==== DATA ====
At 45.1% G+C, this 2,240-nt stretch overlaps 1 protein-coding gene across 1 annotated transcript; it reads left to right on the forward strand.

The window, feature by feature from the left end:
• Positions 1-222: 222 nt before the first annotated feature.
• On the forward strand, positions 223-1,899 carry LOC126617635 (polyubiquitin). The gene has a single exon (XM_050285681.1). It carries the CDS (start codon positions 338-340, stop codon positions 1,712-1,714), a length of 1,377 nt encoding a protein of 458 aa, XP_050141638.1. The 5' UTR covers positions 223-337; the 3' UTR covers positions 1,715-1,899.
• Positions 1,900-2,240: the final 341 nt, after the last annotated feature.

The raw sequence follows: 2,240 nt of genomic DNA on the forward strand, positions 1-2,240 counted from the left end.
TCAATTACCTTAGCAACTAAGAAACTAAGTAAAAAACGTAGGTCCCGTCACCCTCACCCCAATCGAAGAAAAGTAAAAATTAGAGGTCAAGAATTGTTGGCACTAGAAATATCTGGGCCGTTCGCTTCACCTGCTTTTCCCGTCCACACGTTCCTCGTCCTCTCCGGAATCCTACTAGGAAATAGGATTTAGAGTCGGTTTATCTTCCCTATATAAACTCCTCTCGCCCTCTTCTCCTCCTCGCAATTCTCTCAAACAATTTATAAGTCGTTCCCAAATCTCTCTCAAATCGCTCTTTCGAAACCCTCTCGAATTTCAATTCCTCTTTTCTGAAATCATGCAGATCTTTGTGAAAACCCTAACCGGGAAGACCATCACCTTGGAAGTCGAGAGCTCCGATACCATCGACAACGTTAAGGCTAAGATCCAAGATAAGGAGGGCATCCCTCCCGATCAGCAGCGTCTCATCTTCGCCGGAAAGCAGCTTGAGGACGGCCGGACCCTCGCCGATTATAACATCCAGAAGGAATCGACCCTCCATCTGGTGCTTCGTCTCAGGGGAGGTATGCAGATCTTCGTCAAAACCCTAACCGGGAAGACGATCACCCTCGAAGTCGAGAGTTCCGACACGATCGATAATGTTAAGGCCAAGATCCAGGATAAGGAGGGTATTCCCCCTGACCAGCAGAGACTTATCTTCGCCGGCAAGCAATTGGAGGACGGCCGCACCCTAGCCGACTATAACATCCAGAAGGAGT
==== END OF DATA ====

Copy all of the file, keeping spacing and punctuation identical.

At 45.1% G+C, this 2,240-nt stretch overlaps 1 protein-coding gene across 1 annotated transcript; it reads left to right on the forward strand.

The window, feature by feature from the left end:
• Positions 1-222: 222 nt before the first annotated feature.
• On the forward strand, positions 223-1,899 carry LOC126617635 (polyubiquitin). The gene has a single exon (XM_050285681.1). It carries the CDS (start codon positions 338-340, stop codon positions 1,712-1,714), a length of 1,377 nt encoding a protein of 458 aa, XP_050141638.1. The 5' UTR covers positions 223-337; the 3' UTR covers positions 1,715-1,899.
• Positions 1,900-2,240: the final 341 nt, after the last annotated feature.

The raw sequence follows: 2,240 nt of genomic DNA on the forward strand, positions 1-2,240 counted from the left end.
TCAATTACCTTAGCAACTAAGAAACTAAGTAAAAAACGTAGGTCCCGTCACCCTCACCCCAATCGAAGAAAAGTAAAAATTAGAGGTCAAGAATTGTTGGCACTAGAAATATCTGGGCCGTTCGCTTCACCTGCTTTTCCCGTCCACACGTTCCTCGTCCTCTCCGGAATCCTACTAGGAAATAGGATTTAGAGTCGGTTTATCTTCCCTATATAAACTCCTCTCGCCCTCTTCTCCTCCTCGCAATTCTCTCAAACAATTTATAAGTCGTTCCCAAATCTCTCTCAAATCGCTCTTTCGAAACCCTCTCGAATTTCAATTCCTCTTTTCTGAAATCATGCAGATCTTTGTGAAAACCCTAACCGGGAAGACCATCACCTTGGAAGTCGAGAGCTCCGATACCATCGACAACGTTAAGGCTAAGATCCAAGATAAGGAGGGCATCCCTCCCGATCAGCAGCGTCTCATCTTCGCCGGAAAGCAGCTTGAGGACGGCCGGACCCTCGCCGATTATAACATCCAGAAGGAATCGACCCTCCATCTGGTGCTTCGTCTCAGGGGAGGTATGCAGATCTTCGTCAAAACCCTAACCGGGAAGACGATCACCCTCGAAGTCGAGAGTTCCGACACGATCGATAATGTTAAGGCCAAGATCCAGGATAAGGAGGGTATTCCCCCTGACCAGCAGAGACTTATCTTCGCCGGCAAGCAATTGGAGGACGGCCGCACCCTAGCCGACTATAACATCCAGAAGGAGT